Being based on a classic Japanese folktale the story seemed to stay true to its routes. A classic epic that showcases the challenge to become a hero, especially one who is destined for greatness. Fans of shows like Samurai Jack or comics like Usagi Yojimbo will get a great deal out of this.
54. Hulk: Grand Design
Writer/Artist: Jim Rugg
Publisher: Marvel Comics
Synopsis: The acclaimed GRAND DESIGN franchise continues with the Monster…and the Madness! Writer/artist Jim Rugg follows in the tradition of Ed Piskor and Tom Scioli by unfurling the full saga of the Incredible Hulk, from the very beginning to the present day! From Bruce Banner’s volatile upbringing to the fateful gamma bomb detonation that changed everything – to years of anger, smashing and just wanting to be left alone! He’s been a hero…a hate figure…even a world-breaker. Now witness the biggest moments in the Hulk’s history – through the eyes of a single visionary storyteller! You’ll never look at Bruce Banner the same way again!
Why it Made the List: I have really enjoyed all the different Grand Design books. We got X-Men, the Fantastic Four, and now the Hulk. Jim Rugg knows comics as well as anyone. You just have to watch his YouTube channel to realize that. Fittingly he also knows design and that was key for this series. Taking decades of history and fitting it into two comics is not easy. When you are also trying to make it into a story that makes sense the difficulty level escalated rather quickly.
Despite that difficulty, if you were to find someone who never heard of Hulk before and gave them this book I wouldn’t doubt they would think this was an original story organically put together. My question is if this trend will continue with another key Marvel character. My hope is Spider-Man but who will do it will remain a question.
53. The Forest
Writer/Artist: Thomas Ott
Synopsis: The Forest is a graphic novella told via twenty-five singular illustrations, without words, of which only Swiss artist Thomas Ott is capable. A young boy sneaks away from a family funeral and sinks into the forest depths, where he confronts man’s greatest fear and must choose his path. Drawing with a technique called scratchboard, where a white surface is covered with a black layer and scratched away, Ott creates images out of negative space to harrowing effect. In Ott’s hands, the medium becomes the perfect vessel for his eerie, horror-imbued morality tales. This gorgeous volume will be printed on heavy art paper with Pantone Black ink to best showcase every exquisite detail of Ott’s virtuosic talent.
Why it Made the List: The Forest by Thomas Ott may push the boundaries of what people consider a comic with its absence of dialog and one image per page. It could take longer to watch a Tiktok video than read this but as someone who likes boundaries pushed I found much to absorb within these pages
A clear rumination on the impact of death on a young mind Ott encapsulates the stages of grief within his visual display. Love the use of scratchboard as the impressive detail evokes some haunting imagery as sheer darkness slowly takes over. That is where this story is told.
The old adage of a picture is worth a thousand words is tested here as you can get as lost within the art as much as you choose. A unique form of craftsmanship that makes the medium of comics so special.
Writer/Artist: Danie Stirling
Publisher: Etch/Clarion Books
Synopsis: Falling in love just got sweeter in this charming, romantic YA graphic novel from WEBTOON, the #1 digital comic platform. Ray, a young seer struggling with her powers, discovers first love and friendship in her town’s magic bakery.
In a very special town, there’s an even more unusual bakery with a selection of baked treats hand-crafted to help your dreams come true. For Ray, a quiet young woman with special powers of her own, the order is always the same: a hot tea with a delicious side of romance.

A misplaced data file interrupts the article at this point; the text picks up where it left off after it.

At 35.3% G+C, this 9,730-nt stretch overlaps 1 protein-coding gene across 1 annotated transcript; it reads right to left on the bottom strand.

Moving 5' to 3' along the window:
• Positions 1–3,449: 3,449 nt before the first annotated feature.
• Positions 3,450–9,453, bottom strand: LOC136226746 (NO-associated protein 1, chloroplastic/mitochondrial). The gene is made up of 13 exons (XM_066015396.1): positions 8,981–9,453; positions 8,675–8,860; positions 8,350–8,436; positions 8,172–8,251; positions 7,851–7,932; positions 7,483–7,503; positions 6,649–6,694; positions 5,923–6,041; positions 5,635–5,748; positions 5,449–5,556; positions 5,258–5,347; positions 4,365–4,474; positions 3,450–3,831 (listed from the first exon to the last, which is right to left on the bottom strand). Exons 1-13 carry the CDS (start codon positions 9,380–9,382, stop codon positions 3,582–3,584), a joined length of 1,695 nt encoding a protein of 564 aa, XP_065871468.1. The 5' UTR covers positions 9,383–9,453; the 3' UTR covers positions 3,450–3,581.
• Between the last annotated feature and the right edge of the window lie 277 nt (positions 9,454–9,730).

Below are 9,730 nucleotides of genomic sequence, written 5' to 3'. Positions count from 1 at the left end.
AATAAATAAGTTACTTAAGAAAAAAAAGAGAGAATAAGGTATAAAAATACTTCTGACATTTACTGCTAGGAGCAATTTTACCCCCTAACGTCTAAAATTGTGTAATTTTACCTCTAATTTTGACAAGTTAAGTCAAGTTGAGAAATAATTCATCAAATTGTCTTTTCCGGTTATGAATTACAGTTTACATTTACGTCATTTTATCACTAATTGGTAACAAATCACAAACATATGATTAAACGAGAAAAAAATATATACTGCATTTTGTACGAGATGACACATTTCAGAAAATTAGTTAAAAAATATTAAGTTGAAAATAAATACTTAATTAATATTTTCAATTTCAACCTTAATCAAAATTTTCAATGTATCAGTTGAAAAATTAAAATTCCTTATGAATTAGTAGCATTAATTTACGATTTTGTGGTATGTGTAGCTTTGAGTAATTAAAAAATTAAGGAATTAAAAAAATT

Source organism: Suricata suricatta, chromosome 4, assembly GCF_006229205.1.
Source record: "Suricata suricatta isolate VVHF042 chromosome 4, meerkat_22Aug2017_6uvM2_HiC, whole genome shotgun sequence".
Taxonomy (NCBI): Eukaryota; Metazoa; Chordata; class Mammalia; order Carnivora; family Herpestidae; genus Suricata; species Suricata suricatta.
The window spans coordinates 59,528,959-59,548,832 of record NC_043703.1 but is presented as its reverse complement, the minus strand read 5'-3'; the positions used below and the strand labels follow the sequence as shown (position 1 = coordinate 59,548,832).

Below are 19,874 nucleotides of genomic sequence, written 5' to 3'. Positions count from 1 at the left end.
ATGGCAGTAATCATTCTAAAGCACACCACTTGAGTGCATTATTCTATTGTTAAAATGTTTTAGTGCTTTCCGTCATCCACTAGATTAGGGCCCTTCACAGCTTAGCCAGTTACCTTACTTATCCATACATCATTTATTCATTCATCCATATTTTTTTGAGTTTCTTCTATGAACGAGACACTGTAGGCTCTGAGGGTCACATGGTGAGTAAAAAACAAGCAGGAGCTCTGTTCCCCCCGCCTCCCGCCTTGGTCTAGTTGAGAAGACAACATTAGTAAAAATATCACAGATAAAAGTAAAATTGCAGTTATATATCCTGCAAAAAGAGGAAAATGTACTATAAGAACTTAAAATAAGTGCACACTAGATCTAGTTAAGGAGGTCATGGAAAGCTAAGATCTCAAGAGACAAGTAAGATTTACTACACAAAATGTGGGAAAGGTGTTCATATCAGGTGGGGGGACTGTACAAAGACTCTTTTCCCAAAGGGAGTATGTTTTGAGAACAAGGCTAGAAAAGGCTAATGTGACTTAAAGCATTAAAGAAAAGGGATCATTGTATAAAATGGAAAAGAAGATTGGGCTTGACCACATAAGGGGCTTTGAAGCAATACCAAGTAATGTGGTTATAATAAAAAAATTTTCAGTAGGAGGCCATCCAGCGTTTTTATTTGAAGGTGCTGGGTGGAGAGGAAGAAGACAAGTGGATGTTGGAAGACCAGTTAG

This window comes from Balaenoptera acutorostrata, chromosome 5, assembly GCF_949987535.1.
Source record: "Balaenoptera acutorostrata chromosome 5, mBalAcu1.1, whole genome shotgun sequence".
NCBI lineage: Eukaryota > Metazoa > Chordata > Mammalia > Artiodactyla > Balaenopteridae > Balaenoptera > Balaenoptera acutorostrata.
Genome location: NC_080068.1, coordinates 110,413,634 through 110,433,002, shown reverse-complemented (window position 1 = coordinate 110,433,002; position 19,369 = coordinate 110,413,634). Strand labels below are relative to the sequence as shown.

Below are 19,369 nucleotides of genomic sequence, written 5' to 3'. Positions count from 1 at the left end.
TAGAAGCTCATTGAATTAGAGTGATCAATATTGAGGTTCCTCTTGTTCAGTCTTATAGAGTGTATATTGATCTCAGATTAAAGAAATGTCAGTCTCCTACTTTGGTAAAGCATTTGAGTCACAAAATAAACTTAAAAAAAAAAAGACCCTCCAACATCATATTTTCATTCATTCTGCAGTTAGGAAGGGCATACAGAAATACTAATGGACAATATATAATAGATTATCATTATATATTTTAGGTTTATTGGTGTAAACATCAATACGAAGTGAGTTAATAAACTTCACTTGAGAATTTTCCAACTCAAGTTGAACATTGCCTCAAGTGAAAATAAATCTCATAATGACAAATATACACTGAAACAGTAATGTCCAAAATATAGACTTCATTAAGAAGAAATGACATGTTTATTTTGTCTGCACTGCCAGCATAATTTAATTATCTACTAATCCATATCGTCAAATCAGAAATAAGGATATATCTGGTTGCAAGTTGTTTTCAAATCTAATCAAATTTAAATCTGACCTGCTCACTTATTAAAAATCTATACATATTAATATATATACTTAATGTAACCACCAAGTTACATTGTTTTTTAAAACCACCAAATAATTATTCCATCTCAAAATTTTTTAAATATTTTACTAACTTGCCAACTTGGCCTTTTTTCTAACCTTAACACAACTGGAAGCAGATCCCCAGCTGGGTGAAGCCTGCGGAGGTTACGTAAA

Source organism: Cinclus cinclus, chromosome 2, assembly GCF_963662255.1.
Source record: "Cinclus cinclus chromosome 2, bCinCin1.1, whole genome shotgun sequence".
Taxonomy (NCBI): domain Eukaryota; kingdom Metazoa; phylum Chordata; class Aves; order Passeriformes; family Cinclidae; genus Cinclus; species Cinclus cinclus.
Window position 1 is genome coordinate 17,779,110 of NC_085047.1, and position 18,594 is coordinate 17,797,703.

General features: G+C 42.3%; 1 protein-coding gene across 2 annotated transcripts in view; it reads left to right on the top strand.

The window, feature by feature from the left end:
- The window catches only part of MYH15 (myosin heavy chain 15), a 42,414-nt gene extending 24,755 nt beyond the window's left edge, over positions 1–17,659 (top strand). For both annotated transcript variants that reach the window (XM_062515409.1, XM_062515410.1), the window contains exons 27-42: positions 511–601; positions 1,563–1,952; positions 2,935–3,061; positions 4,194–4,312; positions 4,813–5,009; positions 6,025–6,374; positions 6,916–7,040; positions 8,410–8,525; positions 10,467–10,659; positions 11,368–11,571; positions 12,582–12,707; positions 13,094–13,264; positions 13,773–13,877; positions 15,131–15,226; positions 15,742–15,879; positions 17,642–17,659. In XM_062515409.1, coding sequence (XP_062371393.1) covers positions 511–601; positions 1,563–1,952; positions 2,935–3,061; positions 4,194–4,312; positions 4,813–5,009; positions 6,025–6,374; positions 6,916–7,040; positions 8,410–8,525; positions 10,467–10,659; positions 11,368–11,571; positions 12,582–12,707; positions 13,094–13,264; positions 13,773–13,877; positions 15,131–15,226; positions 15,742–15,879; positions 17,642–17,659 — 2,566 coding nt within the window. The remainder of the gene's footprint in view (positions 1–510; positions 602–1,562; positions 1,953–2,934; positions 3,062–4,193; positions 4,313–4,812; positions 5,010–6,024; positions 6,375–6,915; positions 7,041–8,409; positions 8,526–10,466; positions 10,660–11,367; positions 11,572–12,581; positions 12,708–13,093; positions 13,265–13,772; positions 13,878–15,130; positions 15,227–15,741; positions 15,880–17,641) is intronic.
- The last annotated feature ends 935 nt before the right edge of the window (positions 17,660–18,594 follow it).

When Ray meets Laurie, the kind barista who aspires to be a professional musician, she gets a real taste of love for the first time. But even with a spark of magic, romance isn’t so simple. Both Ray and Laurie are chasing their own dreams and even when Ray starts to see the future, she can’t predict her fate with Laurie.
Why it Made the List: With Crumbs Danie Stirling made such an endearing love story. As a nearly 40-year-old dude, I am clearly not the target audience for this, but I can recognize a good YA comic when I see one. Love seeing Webtoons step into the physical media more, and despite being designed for online reading this reads great in the physical format.
Love that Ray and Laurie have their own stories and goals outside of just their relationship. Stirling takes time to make sure both feel like complete people to make you invested in their relationship and all the ups and downs. Oh, and then you have all the magic. I don’t know if all those elements fully worked, and it felt like a bigger story was being built there that never came to pass. I wonder if that was a purposeful choice because much of this story was working past expectations to find what you really want.
51. The Lonesome Hunters
Writer/Artist: Tyler Crook
Publisher: Dark Horse
Synopsis: From Russ Manning Award-winning and Eisner-nominated Harrow County co-creator Tyler Crook comes this supernatural fantasy about loss, power, and destiny.
An old and out-of-practice monster hunter in hiding crosses paths with a young girl that forces him to confront these chaotic creatures. As the beasts invade their tenement they set off on a supernatural road trip to stop these ancient evils in a story that explores the ways that youth informs adulthood and how early traumas can haunt us in old age.
Why it Made the List: You know what I discovered reading The Lonesome Hunters? When your protagonist would qualify as a senior citizen you got me invested nearly instantaneously, especially when they are as likable as the characters here. The story in general takes characters that would be cannon fodder in lesser stories and makes them the heroic focal point.
My first exposure to Tyler Crook was when he worked on the series Harrow County and he has grown into quite the storyteller himself. If you were a fan of that book I do not see any reason why this would not work for you. Cook’s art has such a unique texture to it. Almost like a world made of clay that is being formed as you read. He creates a world that is effortless to follow despite all the different uses of magic and special powers.